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Jerked Snapper

Americans think of barbecue as slow-smoked pork or beef brisket, but that wasn’t the earliest example of the cooking technique in the New World. The indigenous peoples of the Caribbean didn’t have cows or pigs, so they were cooking fish and lizards when the Spanish first observed them using the wooden griddles they called barbacoas. This jerk recipe, from Smokelore, is in the spirit of that primeval American barbecue.


Jerked Snapper

Recipe Notes

  • Grill Time: 16 minutes
  • Yield: Serves 4; Makes about 1½ cups of Jerk Sauce


For the Jerk Sauce

  • 2 teaspoons ground allspice
  • 2 teaspoons brown sugar
  • ½ teaspoon ground nutmeg
  • ½ teaspoon ground cinnamon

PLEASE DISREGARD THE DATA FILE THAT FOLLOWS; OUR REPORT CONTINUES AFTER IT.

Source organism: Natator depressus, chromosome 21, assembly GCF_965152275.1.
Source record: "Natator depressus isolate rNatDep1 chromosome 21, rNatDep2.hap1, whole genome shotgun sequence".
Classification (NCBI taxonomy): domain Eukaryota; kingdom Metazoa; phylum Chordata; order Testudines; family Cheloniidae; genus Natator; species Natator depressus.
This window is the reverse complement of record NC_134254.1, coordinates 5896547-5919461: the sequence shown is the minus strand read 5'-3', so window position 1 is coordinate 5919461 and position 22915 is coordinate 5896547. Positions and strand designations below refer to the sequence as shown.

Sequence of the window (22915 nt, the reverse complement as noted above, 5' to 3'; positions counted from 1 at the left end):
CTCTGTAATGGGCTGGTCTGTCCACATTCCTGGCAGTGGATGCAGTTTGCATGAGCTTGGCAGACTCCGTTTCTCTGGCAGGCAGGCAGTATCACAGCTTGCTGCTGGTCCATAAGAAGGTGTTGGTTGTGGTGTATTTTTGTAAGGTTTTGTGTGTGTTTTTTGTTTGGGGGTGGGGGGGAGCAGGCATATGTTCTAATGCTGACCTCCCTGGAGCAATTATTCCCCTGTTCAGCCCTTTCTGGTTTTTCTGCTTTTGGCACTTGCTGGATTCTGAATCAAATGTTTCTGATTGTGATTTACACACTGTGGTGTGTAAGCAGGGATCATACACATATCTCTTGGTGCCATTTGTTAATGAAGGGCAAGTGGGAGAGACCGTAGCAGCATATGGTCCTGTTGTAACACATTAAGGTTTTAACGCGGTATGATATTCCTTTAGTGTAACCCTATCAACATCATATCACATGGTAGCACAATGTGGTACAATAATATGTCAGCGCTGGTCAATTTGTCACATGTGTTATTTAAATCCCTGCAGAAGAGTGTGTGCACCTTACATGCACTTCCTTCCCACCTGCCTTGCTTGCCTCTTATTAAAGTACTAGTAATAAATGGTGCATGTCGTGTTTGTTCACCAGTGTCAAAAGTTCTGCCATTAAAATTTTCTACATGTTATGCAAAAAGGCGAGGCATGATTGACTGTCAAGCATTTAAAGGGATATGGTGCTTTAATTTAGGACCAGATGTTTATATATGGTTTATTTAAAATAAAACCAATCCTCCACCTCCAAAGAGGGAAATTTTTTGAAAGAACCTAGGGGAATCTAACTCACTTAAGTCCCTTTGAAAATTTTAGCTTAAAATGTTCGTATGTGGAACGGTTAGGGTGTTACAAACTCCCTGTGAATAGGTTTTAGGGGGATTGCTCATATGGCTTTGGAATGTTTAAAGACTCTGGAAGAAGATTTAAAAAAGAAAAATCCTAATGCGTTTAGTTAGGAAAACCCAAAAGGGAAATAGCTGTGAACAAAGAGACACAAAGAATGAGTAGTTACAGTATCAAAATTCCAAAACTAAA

• 1 tablespoon salt
  • ½ cup distilled white vinegar
  • 1⁄3 cup soy sauce
  • Juice of 3 limes
  • 1 tablespoon olive oil
  • ½ cup chopped scallions
  • 4 Scotch bonnet or Habanero peppers, stemmed and seeded

  • 4 red snapper fillets

Recipe Steps

1: Combine all ingredients for the jerk sauce in a food processor or blender and liquefy.

2: Wash and pat dry 4 red snapper fillets. Cover in jerk sauce (reserving some for later) and marinate for 2 hours in refrigerator.

3: Prepare charcoal grill and cook fish 5 to 8 minutes on each side. Serve with rice and reserved sauce.

Find This Recipe

And More

Smokelore: A Short History of Barbecue in America

Jim Auchmutey follows the delicious and contentious history of barbecue in America in his book, Smokelore: A Short History of Barbecue in America.

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